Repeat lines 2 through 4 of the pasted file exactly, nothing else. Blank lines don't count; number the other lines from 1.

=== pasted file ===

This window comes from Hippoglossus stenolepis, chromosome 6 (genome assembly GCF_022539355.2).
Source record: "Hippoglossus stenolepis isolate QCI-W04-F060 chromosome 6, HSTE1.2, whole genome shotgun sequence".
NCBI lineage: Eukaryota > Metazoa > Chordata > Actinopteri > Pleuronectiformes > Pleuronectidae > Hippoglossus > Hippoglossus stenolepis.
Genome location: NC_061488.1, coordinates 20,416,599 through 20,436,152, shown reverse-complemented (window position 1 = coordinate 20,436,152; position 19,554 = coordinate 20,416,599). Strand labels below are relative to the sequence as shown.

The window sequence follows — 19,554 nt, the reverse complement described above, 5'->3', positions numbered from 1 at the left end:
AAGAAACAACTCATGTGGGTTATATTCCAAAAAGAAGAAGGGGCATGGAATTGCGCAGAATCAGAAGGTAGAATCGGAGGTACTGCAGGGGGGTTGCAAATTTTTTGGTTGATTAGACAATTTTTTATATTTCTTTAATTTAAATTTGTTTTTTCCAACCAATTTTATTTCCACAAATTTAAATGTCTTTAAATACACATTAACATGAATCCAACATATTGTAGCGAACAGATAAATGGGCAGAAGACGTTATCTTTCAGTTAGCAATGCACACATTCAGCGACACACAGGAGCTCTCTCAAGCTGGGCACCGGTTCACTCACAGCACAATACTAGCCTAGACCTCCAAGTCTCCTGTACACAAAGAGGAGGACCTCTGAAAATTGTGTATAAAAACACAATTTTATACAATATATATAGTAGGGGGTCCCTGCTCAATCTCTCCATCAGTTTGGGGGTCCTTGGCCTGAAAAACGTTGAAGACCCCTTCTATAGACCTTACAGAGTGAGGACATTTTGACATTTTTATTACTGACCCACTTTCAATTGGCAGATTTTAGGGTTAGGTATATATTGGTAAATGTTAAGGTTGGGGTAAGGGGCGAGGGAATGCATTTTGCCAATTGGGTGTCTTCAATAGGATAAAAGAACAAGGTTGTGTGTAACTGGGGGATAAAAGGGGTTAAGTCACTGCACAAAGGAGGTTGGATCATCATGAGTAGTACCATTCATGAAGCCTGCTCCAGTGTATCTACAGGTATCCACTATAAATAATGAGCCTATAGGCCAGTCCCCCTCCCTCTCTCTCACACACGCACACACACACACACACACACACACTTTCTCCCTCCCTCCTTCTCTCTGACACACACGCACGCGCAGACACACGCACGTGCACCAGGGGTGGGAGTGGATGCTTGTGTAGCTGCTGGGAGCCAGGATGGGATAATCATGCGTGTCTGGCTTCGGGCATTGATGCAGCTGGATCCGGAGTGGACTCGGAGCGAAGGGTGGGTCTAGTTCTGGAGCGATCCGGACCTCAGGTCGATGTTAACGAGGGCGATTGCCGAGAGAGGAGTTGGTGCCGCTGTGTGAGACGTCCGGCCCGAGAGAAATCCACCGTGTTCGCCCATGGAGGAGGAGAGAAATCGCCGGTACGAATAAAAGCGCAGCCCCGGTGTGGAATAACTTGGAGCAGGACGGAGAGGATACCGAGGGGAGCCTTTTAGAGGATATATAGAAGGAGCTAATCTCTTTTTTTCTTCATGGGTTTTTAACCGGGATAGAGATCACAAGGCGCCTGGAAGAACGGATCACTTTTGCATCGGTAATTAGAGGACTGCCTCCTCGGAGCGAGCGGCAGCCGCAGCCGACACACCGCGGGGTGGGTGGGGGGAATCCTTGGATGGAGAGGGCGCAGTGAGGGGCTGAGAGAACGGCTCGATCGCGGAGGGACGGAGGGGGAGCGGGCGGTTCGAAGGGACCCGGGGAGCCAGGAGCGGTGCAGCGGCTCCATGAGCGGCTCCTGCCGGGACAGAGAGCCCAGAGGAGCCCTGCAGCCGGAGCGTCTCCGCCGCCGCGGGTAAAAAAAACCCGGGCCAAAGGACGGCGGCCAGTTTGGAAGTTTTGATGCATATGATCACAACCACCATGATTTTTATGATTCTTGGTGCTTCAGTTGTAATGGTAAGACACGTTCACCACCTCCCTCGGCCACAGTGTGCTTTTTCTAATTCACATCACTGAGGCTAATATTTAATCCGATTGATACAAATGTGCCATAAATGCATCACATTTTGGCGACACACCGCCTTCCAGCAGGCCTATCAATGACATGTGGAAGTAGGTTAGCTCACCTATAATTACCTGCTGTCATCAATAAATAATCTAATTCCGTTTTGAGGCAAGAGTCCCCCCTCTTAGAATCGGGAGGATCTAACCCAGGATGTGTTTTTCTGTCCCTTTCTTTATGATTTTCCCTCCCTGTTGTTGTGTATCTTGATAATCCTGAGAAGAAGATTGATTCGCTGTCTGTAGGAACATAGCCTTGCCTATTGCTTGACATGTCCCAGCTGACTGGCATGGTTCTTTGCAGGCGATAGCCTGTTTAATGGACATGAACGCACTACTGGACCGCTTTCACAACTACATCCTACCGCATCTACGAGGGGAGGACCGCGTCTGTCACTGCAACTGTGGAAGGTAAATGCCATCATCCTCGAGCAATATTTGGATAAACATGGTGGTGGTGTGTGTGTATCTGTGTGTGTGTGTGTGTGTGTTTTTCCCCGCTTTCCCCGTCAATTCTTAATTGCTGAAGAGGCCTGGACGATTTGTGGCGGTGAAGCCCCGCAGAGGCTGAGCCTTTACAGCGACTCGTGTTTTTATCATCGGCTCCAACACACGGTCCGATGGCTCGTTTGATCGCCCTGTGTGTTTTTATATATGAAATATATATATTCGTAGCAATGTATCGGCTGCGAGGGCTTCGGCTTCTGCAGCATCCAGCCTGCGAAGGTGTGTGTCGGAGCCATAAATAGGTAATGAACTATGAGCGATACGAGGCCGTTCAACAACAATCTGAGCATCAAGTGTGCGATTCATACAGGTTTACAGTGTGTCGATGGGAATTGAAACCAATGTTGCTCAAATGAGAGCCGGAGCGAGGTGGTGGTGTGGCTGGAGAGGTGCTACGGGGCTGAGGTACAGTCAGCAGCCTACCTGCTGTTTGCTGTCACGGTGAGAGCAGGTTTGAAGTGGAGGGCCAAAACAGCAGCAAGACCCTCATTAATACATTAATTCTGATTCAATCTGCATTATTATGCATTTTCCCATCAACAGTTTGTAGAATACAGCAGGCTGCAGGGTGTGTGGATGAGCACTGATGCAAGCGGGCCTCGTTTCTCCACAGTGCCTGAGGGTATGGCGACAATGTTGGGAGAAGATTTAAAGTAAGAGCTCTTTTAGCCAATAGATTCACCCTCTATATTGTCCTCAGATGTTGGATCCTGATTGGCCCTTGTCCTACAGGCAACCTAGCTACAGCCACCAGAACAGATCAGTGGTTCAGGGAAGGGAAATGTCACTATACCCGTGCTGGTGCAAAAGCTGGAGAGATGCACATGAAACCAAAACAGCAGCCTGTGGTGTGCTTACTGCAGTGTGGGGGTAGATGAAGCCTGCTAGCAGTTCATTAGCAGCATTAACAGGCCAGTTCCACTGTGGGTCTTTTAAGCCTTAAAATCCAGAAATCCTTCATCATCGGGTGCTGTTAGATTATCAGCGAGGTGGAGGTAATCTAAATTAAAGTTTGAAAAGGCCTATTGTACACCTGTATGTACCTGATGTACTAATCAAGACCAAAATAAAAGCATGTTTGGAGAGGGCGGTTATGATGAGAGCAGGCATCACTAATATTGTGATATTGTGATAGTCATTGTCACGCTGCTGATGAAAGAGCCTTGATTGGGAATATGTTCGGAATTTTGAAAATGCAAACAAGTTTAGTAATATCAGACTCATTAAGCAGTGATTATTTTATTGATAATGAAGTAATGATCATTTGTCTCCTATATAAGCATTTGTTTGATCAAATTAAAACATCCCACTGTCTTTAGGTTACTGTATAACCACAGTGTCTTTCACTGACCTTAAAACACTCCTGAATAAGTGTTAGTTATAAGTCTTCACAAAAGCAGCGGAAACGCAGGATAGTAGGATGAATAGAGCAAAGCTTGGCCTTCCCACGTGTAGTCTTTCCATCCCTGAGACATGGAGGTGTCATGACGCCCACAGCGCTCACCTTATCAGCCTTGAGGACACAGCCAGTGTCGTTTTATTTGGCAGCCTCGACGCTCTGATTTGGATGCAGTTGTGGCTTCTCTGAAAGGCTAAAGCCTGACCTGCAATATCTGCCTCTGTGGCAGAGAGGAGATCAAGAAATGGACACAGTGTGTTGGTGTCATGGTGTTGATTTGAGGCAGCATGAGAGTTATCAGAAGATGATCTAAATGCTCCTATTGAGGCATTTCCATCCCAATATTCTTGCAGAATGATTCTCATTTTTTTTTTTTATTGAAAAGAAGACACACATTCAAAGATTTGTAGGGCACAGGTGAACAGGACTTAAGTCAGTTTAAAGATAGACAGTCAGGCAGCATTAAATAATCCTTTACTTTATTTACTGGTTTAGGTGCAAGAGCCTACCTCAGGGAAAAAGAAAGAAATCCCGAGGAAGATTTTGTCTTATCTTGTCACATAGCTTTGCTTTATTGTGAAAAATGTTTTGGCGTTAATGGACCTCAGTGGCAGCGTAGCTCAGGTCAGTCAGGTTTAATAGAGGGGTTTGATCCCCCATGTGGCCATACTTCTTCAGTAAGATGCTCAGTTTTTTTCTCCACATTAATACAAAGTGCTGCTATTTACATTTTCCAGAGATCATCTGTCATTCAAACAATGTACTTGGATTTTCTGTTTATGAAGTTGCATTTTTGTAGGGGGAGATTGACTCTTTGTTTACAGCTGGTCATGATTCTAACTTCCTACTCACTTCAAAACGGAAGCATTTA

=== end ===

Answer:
Source record: "Hippoglossus stenolepis isolate QCI-W04-F060 chromosome 6, HSTE1.2, whole genome shotgun sequence".
NCBI lineage: Eukaryota > Metazoa > Chordata > Actinopteri > Pleuronectiformes > Pleuronectidae > Hippoglossus > Hippoglossus stenolepis.
Genome location: NC_061488.1, coordinates 20,416,599 through 20,436,152, shown reverse-complemented (window position 1 = coordinate 20,436,152; position 19,554 = coordinate 20,416,599). Strand labels below are relative to the sequence as shown.